Transmission Electron Microscopy (TEM)- Bioimaging

Transmission Electron Microscopy (TEM)- Bioimaging

Transmission Electron Microscopy (TEM) has emerged as a powerful tool in the field of bioimaging, revolutionizing our understanding of the intricate world of biological structures at the nanoscale level. Unlike conventional light microscopy, TEM utilizes a beam of electrons instead of light to visualize specimens, enabling researchers to probe into the inner workings of cells and tissues with unprecedented detail.

At the heart of a TEM instrument lies an electron gun, which emits a beam of high-energy electrons. This electron beam passes through a series of electromagnetic lenses, which focus and shape it into a narrow, coherent stream. The beam is then directed onto a thin sample, typically less than 100 nanometers thick, mounted on a grid. As the electrons interact with the specimen, they undergo various interactions, generating valuable information about its composition, structure, and morphology.

Transmission Electron Microscopy TEM- BioimagingFigure 1. Transmission electron microscope (TEM) and scanning electron microscope (SEM) images of the synthetic hematite samples. (Andrew Roberts, et al.; 2021)

One of the primary interactions exploited in TEM is elastic scattering, known as the "image-forming" process. When electrons encounter atoms within the sample, they scatter in different directions, depending on the atomic arrangement and density of the material. By collecting and magnifying these scattered electrons, a detailed image of the sample's internal structure is formed. This image can reveal crucial features such as cell organelles, protein complexes, and even individual atoms.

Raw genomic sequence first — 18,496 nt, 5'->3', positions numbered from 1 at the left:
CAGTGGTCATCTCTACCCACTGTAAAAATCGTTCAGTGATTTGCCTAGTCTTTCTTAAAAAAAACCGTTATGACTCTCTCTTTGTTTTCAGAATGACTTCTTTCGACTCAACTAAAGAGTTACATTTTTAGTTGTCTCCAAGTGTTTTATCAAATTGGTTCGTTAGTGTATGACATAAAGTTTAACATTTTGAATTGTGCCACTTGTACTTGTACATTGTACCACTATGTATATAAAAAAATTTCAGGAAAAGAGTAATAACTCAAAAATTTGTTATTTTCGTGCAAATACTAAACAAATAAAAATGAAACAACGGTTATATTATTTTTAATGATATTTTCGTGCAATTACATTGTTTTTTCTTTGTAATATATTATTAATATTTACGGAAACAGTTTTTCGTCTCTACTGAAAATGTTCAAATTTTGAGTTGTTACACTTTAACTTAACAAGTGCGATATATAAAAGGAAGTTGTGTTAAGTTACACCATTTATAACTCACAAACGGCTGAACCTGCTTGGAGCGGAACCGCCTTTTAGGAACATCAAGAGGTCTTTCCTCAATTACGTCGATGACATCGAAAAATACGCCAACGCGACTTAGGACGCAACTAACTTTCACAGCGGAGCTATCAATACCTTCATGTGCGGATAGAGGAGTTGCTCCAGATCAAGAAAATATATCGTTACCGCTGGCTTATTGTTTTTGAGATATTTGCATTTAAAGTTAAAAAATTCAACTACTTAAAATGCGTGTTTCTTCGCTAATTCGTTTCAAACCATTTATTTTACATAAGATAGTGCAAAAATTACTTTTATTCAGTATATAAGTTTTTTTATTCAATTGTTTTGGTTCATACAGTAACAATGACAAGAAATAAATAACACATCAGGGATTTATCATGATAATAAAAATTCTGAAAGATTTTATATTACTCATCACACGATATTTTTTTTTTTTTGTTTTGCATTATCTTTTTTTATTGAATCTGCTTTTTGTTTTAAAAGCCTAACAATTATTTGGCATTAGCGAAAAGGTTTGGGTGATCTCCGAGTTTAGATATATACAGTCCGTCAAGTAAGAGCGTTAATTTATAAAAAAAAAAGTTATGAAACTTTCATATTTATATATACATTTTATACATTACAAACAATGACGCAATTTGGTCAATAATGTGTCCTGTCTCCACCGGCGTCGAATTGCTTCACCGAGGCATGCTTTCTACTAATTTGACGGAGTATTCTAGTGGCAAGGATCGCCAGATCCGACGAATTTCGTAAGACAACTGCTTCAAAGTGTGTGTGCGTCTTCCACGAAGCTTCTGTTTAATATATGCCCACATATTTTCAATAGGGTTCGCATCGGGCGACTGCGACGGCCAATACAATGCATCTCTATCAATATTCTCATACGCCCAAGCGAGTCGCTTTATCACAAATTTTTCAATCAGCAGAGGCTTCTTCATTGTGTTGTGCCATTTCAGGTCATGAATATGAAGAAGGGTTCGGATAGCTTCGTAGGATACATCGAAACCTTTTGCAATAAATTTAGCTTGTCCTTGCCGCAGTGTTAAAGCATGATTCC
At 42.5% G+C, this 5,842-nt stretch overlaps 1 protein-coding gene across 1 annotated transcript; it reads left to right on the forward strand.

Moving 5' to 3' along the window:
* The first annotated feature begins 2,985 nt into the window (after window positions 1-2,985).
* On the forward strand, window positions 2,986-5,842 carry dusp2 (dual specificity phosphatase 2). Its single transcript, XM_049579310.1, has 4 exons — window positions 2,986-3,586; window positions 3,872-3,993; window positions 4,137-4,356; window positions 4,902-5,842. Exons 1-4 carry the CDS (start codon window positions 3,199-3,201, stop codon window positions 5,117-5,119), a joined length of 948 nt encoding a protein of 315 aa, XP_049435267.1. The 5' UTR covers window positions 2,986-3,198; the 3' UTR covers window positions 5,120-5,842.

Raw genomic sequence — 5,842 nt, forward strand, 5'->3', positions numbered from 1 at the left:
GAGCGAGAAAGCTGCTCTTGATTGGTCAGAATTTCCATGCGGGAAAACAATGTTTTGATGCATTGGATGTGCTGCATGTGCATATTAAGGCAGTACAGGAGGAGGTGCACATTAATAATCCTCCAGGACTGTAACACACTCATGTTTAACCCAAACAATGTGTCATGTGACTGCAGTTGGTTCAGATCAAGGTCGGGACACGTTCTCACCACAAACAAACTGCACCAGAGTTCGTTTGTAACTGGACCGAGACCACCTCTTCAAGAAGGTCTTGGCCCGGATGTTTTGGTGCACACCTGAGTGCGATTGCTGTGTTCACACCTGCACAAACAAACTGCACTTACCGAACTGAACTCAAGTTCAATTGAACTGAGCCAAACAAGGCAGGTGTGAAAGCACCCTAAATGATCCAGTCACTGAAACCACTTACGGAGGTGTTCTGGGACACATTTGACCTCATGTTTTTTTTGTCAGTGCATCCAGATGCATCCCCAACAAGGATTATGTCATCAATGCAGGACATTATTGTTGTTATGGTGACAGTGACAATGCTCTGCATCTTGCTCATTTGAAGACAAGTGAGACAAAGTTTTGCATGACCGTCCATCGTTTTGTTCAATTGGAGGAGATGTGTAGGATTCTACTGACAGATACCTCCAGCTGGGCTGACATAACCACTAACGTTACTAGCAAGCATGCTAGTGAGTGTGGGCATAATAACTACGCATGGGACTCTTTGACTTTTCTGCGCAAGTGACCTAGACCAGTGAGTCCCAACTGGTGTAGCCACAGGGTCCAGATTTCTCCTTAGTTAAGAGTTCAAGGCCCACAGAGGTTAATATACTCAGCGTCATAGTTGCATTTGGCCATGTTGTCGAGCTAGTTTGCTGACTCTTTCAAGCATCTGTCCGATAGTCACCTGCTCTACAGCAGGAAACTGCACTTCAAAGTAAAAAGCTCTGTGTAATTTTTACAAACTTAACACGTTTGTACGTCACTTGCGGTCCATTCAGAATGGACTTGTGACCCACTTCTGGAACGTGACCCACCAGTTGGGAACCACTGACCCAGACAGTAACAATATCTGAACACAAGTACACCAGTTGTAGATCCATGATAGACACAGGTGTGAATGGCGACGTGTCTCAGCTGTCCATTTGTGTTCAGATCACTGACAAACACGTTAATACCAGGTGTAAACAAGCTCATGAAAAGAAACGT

In addition to elastic scattering, TEM also capitalizes on inelastic scattering phenomena. Inelastic scattering occurs when the electrons lose energy while interacting with the sample. This loss of energy can provide valuable spectroscopic information about the chemical composition of the specimen. By analyzing the energy loss spectrum, researchers can identify the presence of specific elements and study their distribution within the sample.

To enhance contrast and reveal fine details, various sample preparation techniques are employed in TEM. One commonly used method is staining, where heavy metal compounds are applied to the sample. These stains selectively bind to certain cellular components, creating contrast by increasing the electron scattering. Another technique is negative staining, where a contrasting material is deposited around the sample, highlighting its shape and structure. Cryo-electron microscopy (cryo-EM) is a specialized technique that preserves biological specimens in a frozen, hydrated state, avoiding the need for chemical fixation and staining. This approach has enabled imaging of delicate biological structures in their near-native conditions.

TEM has not only revolutionized the study of cellular and molecular biology but has also played a crucial role in various interdisciplinary fields. In materials science, TEM is used to examine the atomic structure and defects in materials, aiding the development of advanced materials with tailored properties. In nanotechnology, TEM is indispensable for characterizing and manipulating nanoparticles and nanomaterials, enabling precise control over their synthesis and assembly.

Despite its immense capabilities, TEM also poses several challenges. Sample preparation for TEM requires skilled techniques to obtain ultra-thin sections without introducing artifacts. The high vacuum environment inside the microscope restricts the imaging of living samples, necessitating meticulous sample fixation procedures. Additionally, the high energy of the electron beam can damage sensitive biological samples, limiting the observation time and resolution.

In conclusion, Transmission Electron Microscopy has revolutionized bioimaging by enabling the visualization of biological structures at the nanoscale. By harnessing the interactions of electrons with specimens, TEM provides unprecedented insights into the intricate world of cells and tissues. With further advancements in sample preparation techniques and instrument design, TEM continues to push the boundaries of our understanding in biology, materials science, and nanotechnology.

  1. Andrew Roberts, et al.; Magnetic Domain State and Anisotropy in Hematite (α-Fe2O3) From First-Order Reversal Curve Diagrams. Journal of Geophysical Research: Solid Earth. 2021, 126(12).

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